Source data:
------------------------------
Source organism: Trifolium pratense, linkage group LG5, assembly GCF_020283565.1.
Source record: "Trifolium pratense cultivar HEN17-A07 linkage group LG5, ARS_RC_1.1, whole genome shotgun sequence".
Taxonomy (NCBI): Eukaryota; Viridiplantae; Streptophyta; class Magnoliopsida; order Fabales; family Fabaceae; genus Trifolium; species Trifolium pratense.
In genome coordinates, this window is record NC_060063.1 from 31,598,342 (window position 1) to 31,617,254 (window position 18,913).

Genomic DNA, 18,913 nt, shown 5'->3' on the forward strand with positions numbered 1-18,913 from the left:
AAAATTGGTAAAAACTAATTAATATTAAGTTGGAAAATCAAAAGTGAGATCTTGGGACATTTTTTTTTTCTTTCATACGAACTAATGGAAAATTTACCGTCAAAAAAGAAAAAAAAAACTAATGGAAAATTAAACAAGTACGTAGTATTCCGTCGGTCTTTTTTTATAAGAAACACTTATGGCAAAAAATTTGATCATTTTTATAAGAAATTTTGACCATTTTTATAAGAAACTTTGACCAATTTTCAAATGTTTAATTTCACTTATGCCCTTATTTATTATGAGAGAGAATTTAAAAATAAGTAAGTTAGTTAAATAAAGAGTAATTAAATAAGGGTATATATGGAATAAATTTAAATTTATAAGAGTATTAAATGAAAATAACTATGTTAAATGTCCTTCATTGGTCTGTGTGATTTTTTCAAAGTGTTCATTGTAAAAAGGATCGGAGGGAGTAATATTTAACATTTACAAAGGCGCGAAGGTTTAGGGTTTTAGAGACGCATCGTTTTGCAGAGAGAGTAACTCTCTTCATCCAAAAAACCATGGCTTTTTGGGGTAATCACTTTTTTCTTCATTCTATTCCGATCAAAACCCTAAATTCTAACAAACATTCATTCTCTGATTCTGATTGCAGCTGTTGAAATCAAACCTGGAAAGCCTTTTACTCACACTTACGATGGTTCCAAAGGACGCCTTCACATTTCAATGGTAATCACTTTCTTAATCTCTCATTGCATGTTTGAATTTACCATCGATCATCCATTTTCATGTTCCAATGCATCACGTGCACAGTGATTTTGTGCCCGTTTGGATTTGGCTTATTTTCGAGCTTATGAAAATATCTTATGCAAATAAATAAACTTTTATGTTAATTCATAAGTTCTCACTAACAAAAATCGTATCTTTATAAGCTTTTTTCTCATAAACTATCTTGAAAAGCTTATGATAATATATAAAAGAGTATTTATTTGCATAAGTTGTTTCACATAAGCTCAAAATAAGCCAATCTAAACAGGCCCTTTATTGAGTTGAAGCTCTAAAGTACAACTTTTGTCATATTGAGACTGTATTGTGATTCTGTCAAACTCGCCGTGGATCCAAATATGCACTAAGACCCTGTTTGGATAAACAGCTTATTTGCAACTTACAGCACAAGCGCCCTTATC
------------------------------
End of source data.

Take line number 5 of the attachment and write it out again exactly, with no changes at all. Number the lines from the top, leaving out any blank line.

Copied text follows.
Genomic DNA, 18,913 nt, shown 5'->3' on the forward strand with positions numbered 1-18,913 from the left: